Wilhelm Neumann-Torborg (born 24 August 1856 in Elberfeld; died 31 December 1917 in Elberfeld) was a German sculptor whose works are still well-known.
Wilhelm Neumann-Torborg grew up in Wuppertal, Germany, the son of a school headmaster. He attended evening classes at the Royal Provincial Vocational School in Elberfeld, where he received his first lessons in drawing and painting.
He spent the years 1874 and 1877 studying in Bad Kreuznach, in the sculpture workshop of the brothers Robert and Karl Cauer. He then further developed his craft in 1878 under Melchior zur Strassen in the Leipzig Academy of Visual Arts and until 1880 in the Academy of Arts, Berlin with Otto Knille and Fritz Schaper. In 1885, he won the Rome Scholarship from the Prussian Academy of Arts for his thesis, „The Judgment of Paris“.
In subsequent years, Neumann-Torborg lived and worked in Rome, where his wife, Emma Commichau, died after a short marriage. In 1892, the artist returned to Berlin. In 1917, he fell seriously ill and died during a visit to his hometown of Elberfeld. His tomb is located in the Lutheran cemetery in Wuppertal-Elberfeld.
Many of Neumann-Torborgs works were destroyed during the Second World War.
Perhaps his best-known work, the fountain „Faun and Nymph“, was commissioned by Baron August von der Heydt and originally stood in the park of his estate. It survived the Second World War unscathed and since 1909 has been on display in Bad Godesberg, Bonn. In 2013, it was restored and moved to a new location to permit greater public access.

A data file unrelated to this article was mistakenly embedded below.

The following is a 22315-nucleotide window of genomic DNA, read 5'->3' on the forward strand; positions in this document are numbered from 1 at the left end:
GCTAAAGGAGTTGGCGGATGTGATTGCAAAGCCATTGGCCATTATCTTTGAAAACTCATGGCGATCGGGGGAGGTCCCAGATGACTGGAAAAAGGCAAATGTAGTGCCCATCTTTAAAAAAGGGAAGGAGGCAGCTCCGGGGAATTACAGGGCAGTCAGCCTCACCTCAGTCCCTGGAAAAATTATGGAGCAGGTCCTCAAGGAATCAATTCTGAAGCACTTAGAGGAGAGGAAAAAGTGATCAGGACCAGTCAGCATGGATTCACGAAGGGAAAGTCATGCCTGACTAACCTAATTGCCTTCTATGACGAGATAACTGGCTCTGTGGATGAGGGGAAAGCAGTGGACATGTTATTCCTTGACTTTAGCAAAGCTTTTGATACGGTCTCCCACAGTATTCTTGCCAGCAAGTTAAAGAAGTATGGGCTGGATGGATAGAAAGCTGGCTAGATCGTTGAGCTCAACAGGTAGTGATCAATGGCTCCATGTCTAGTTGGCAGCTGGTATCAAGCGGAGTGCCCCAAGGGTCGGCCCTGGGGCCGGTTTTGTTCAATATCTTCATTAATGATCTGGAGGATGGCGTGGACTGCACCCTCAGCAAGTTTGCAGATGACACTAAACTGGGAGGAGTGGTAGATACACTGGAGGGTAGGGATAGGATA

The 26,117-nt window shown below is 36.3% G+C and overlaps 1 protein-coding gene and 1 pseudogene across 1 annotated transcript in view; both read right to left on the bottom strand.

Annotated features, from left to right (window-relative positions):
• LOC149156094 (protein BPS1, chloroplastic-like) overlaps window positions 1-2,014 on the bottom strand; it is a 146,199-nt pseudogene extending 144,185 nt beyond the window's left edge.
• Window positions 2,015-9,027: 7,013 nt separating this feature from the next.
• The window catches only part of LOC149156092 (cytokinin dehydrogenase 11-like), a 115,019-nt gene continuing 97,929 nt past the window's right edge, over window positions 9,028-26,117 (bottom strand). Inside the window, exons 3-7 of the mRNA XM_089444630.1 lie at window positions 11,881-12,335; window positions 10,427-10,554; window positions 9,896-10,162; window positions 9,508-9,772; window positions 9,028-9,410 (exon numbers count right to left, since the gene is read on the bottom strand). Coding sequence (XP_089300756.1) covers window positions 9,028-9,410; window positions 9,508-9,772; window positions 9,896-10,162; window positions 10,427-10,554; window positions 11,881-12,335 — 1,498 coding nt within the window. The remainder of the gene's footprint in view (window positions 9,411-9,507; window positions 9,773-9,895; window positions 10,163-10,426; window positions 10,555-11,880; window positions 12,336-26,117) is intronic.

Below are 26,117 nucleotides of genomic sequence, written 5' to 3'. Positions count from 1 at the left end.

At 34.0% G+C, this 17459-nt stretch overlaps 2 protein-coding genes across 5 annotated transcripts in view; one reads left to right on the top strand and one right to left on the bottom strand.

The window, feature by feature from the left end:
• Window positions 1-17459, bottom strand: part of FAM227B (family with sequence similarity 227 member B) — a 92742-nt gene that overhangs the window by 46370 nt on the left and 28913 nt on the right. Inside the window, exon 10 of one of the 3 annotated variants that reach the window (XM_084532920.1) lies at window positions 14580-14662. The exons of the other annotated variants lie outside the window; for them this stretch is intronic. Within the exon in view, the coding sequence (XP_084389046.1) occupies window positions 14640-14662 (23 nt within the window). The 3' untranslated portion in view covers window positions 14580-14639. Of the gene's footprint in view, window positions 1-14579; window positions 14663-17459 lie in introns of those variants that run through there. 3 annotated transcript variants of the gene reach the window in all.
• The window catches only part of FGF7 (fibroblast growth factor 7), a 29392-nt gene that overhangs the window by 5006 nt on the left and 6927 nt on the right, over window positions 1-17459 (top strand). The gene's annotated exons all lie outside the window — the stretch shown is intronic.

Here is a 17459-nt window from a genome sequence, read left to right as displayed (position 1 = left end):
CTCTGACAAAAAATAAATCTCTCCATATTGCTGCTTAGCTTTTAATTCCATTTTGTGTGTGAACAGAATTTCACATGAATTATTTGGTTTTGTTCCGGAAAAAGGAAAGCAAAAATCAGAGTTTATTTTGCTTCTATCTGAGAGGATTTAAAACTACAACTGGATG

Another relief of Neuman-Torborg’s, showing dancing youths with Bacchus, was installed in the Bad Godesberg city park in 2014. The sculpture includes a bench and a bust of Roman Emperor Marcus Aurelius Probus, and was recovered in pieces from the van der Heydt estate.
The „Elberfeld Poor Relief Monument“ was destroyed during the war, when the bronze figures were melted down for metal. In 2003, the granite pedestal of the monument was rediscovered during excavations at the Elberfeld Old Reformed Church, and placed on display in Blankstrasse, Wuppertal. In 2011, it was restored thanks to 24 private donations. The bronze figures were recast at the Kayser Art Foundry in Düsseldorf. The statue commemorates the inauguration, in 1853, of the Elberfeld system of poor relief, which was copied by many cities in subsequent years.